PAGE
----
The man once named a “Hillblazer” for his fundraising prowess on Clinton’s behalf is meeting with Trump officials Monday.
The White House is assembling an unlikely group of tech leaders Monday to discuss innovation, government efficiency, and the future of the industry.
President Trump’s son-in-law, Jared Kushner, is assembling the group, which is expected to include Microsoft’s Satya Nadella, Amazon’s Jeff Bezos, Qualcomm’s Steve Mollenkopf, and Alphabet/Google’s Eric Schmidt.
But perhaps the most surprising name on that list is Tim Cook, the CEO of Apple. In the heat of the 2016 presidential election, Cook, along with one of Apple’s VPs, Lisa Jackson, hosted a fundraiser for Trump rival, Hillary Clinton. The August fundraiser brought in thousands from Cook and his friends, and even earned Cook “Hillblazer” status:
Cook, in particular, hosted a fundraiser for Clinton in August. He is also one of many tech execs on the campaign’s list of “Hillblazers,” or bundlers who have contributed or raised at least $100,000 for Clinton’s bid.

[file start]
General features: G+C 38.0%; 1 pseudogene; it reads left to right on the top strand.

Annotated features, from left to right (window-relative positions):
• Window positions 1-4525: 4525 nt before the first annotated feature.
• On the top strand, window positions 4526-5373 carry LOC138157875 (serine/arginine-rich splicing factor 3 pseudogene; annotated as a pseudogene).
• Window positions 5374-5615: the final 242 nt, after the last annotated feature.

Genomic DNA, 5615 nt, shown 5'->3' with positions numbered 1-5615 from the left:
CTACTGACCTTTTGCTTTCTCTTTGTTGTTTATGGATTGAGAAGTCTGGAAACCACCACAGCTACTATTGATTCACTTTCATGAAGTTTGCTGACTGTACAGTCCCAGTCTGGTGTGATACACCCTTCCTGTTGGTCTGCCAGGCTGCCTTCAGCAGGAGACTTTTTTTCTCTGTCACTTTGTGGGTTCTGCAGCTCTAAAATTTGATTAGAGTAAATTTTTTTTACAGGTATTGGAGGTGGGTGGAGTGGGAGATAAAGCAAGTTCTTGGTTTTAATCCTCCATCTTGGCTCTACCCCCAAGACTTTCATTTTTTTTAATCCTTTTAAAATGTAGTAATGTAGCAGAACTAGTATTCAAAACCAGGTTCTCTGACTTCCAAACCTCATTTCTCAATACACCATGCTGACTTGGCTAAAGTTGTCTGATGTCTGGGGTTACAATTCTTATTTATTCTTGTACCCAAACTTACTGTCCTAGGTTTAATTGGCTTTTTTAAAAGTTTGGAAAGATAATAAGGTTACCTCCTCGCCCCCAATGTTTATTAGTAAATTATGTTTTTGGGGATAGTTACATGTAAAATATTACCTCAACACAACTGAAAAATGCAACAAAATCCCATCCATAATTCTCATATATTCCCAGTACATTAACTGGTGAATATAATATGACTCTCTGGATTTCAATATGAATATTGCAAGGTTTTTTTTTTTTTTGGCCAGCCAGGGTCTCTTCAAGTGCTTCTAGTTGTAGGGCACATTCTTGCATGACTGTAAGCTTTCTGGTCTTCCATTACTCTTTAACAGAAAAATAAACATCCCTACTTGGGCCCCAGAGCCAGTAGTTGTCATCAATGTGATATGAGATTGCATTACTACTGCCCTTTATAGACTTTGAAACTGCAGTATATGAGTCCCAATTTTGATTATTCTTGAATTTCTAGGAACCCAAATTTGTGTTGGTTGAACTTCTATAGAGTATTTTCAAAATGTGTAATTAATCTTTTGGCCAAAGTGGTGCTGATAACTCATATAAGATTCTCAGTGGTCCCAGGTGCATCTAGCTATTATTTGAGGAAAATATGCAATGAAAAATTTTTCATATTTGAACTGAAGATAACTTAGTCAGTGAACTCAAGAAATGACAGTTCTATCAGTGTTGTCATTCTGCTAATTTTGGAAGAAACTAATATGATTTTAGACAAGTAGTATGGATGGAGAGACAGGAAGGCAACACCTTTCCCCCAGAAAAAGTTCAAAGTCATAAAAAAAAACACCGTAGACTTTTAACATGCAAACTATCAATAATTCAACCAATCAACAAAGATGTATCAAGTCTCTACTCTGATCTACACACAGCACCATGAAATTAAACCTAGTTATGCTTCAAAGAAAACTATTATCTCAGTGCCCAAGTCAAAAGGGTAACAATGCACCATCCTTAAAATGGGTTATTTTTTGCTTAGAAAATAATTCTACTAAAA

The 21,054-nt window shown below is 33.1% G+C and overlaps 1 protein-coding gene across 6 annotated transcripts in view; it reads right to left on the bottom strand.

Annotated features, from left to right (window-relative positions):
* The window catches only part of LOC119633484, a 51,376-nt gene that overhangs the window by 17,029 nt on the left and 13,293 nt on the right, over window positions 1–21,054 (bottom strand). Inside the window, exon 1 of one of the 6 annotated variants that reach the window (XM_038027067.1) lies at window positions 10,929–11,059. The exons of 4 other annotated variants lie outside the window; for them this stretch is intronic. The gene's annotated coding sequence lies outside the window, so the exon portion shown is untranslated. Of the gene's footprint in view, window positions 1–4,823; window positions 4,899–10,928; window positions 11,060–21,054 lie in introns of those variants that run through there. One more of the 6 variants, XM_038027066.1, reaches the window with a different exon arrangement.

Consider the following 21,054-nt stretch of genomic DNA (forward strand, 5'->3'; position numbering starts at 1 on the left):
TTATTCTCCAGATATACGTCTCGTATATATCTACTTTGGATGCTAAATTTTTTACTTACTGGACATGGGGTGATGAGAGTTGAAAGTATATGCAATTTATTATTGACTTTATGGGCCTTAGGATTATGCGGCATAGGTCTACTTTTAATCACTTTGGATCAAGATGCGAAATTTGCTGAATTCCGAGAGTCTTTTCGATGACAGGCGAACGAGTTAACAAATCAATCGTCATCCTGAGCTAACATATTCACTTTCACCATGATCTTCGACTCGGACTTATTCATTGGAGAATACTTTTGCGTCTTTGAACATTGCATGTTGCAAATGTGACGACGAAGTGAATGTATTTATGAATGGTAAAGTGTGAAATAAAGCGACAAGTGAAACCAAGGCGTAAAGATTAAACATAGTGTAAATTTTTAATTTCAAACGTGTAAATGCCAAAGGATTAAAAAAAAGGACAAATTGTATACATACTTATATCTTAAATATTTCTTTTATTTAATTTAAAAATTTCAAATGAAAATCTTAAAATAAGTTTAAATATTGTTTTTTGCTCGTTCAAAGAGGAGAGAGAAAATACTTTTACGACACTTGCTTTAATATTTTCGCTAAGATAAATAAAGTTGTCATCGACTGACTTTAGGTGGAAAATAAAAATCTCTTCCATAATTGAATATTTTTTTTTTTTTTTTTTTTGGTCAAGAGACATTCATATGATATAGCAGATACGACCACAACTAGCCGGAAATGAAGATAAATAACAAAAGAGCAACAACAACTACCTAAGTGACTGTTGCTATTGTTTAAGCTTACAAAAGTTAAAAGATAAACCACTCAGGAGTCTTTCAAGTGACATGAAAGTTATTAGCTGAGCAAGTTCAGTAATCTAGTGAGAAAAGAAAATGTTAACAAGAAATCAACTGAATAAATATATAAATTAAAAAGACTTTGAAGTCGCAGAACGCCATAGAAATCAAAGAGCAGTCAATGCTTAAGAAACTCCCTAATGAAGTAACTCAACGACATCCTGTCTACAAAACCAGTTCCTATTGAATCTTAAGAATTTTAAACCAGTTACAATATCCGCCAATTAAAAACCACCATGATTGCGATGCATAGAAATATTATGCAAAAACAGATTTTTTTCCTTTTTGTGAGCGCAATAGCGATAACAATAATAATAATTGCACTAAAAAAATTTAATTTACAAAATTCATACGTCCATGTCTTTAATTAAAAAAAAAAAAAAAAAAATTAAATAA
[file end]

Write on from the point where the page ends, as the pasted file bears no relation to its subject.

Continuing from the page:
In October, well after Clinton had selected Sen. Tim Kaine (D-VA) to be her vice presidential nominee, numerous outlets reported that Clinton had seriously considered Cook for the number two post.
The Clinton campaign planned a meeting with Cook, who is CEO of the world’s most valuable company, in June 2015, but a staffer said the meeting was “one we should proceed cautiously.”
Cook is “supportive but new to this so I think we shouldn’t come on too strong,” a staffer wrote. The meeting was about fundraising, according to a person with knowledge of the situation.
But not long after Clinton’s stunning defeat, Cook quickly switched gears and, in December, attended a round table of tech executives at Trump Tower to begin cozying up to the new, incoming administration. Here’s what he had to say about that meeting:
“It’s very important [to engage]. Governments can affect our ability to do what we do,” he responded. “They can affect it in positive ways and they can affect in not so positive ways. What we do is focus on the policies. Some of our key areas of focus are on privacy and security, education. They’re on advocating for human rights for everyone, and expanding the definition of human rights. They’re on the environment and really combating climate change, something we do by running our business on 100 percent renewable energy.”
People have long memories in politics, and Cook’s strong support for Clinton is not likely to be lost on the White House. With major issues, including Apple’s repatriation of its $250 billion cash stockpile overseas, on the table for discussion, the readout from these meetings will speak volumes about the future for Apple in the Trump era.
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